It wasn’t until I reached the fine age of 22 that I experienced my first migraine. It was a frightening experience as I lost part of my vision and had no idea what was happening to me. What followed were sporadic but debilitating migraine, brought on largely by stress and self-medicated at the chemist with Migraleve and accompanied by the solace of a dark room. My symptoms were classic migraine with right hand side excruciating pain, sensitivity to sound and light and visual interference.
It wasn’t until three years ago that my migraines intensified and I went to the doctors for numerous prescribed drugs (sumatriptan becoming my go-to drug of choice). The frequency had increased significantly and it felt like my migraines were taking over my life. If I wasn’t experiencing a full blown migraine I had that hangover type headache that lasts for days, the brain thump, the inability to look at stripes or patterns. I’ve since come to learn the term ‘silent migraine’, where the aura symptoms exist without the actual head pain. Whilst the omission of pain was a blessing, the tiredness and distorted vision were quite restrictive. The constant ‘Cog-Fog’ made me wonder, at times, whether there was actually something much more sinister going on in my brain.
I was referred to a neurologist in June 2013 following several “seizures” and an admission to hospital. As a serving Police Sergeant these “seizures” dealt a difficult blow to my ability to perform as an Operational Police Officer. Work was very supportive as I underwent tests to determine the cause of these “seizures” which typically left me in a disassociated state, frozen in a set position and unable to move or speak. To add insult to injury my tongue would at times protrude from my mouth, I would jerk and my arms would often remain stuck in position after I came back round. To say I found the whole situation professionally embarrassing would be quite the under statement!
I have seen four neurologists since these “seizures” began, tried a cabinet full of different drugs (verapamil, topiramate, propanolol, amitriptyline) and undergone several tests (MRI, EEG, an inconclusive Sleep Deprived EEG).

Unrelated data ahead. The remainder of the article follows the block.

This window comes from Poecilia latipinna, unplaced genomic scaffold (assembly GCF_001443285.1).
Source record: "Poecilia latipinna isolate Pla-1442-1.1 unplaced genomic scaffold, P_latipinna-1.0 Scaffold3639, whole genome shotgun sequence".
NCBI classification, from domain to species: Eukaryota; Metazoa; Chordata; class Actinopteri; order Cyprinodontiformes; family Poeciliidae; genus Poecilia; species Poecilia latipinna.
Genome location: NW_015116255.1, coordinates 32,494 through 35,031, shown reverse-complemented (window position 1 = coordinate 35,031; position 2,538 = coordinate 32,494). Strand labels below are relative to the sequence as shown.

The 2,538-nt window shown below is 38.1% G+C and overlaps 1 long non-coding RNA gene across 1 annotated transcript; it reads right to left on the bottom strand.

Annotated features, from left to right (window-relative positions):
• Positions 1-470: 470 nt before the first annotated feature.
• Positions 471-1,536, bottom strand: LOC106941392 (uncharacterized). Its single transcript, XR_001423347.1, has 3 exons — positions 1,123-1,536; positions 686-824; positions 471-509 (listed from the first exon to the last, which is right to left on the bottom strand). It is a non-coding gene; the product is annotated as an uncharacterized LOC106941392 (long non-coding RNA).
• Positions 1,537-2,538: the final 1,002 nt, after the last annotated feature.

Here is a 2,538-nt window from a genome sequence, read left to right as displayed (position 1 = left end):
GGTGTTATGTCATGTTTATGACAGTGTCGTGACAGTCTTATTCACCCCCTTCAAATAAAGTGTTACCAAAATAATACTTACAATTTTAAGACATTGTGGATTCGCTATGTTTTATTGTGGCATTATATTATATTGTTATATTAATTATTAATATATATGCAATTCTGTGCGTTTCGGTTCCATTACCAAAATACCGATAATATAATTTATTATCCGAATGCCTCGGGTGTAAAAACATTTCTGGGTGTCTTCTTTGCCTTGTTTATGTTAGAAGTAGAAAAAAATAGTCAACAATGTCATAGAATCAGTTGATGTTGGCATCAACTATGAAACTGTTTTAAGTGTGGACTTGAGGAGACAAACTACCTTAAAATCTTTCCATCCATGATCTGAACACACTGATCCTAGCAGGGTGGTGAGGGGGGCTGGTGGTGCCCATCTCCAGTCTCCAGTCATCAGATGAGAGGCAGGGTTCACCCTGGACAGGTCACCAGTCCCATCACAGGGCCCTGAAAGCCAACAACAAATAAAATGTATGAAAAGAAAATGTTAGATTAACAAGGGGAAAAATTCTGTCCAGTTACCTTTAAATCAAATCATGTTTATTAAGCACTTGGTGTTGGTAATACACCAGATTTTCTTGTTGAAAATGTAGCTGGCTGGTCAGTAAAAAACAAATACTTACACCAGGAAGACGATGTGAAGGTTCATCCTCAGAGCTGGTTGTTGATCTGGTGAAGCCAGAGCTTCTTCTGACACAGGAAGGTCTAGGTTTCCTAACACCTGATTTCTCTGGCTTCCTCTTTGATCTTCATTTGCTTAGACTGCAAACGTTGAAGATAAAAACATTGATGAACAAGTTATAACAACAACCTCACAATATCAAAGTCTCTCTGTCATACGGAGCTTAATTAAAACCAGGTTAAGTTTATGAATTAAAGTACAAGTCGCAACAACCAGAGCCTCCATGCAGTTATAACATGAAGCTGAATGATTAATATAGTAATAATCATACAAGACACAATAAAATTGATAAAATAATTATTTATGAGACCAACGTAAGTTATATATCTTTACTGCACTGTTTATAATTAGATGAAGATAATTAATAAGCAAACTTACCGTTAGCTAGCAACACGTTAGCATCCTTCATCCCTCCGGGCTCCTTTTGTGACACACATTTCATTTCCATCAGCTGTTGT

I use the speech marks around the word seizure as this word is only used to describe epileptic attacks, but for me personally it is the best descriptive for how I feel when my brain suddenly decides not to play ball anymore, it’s as though my brain just seizes up for a little while before relenting and giving me back control.
The neurologists have concluded that in the absence of anything else these attacks are in fact migraine related. I must admit that I struggle to see the correlation, but who I am to argue with the professionals. When you tell someone that you suffer with chronic migraine, I doubt very much that they understand the true assault on your body that this condition causes, the magnitude of the pain, the exhaustive after effects, the impact on your desire to be around people in busy environments. In short, you feel like a fraud.
I have been retired from the Police Force after 14 years of service, a decision that came with great sadness and a sense of loss. I no longer drive, in case I suffer from an attack whilst behind the wheel of the car. Whilst this may sound all doom and gloom I am actually in a much better situation now. I no longer have to wear a brave face and pretend that I feel fine when I really don’t. I can stay in my pyjamas with the lights down low and snuggle with the dog when light and noise are enemy number one. And when I feel fine I can carry on with my day just like before. I have a very supportive family who try their best to understand and look after me when the “seizures” strike.
I know this migraine phase will eventually pass, unlike others whose invisible illnesses will never pass and that impacts on their lives every single day. I feel blessed for the support and care of the NHS, Leicestershire Police, and most of all my friends and family (not forgetting my trusty companion Scout the dog).
The views and opinions expressed in this ‘Migraine story’ are those of the author and do not necessarily reflect the official policy or position of The Migraine Trust.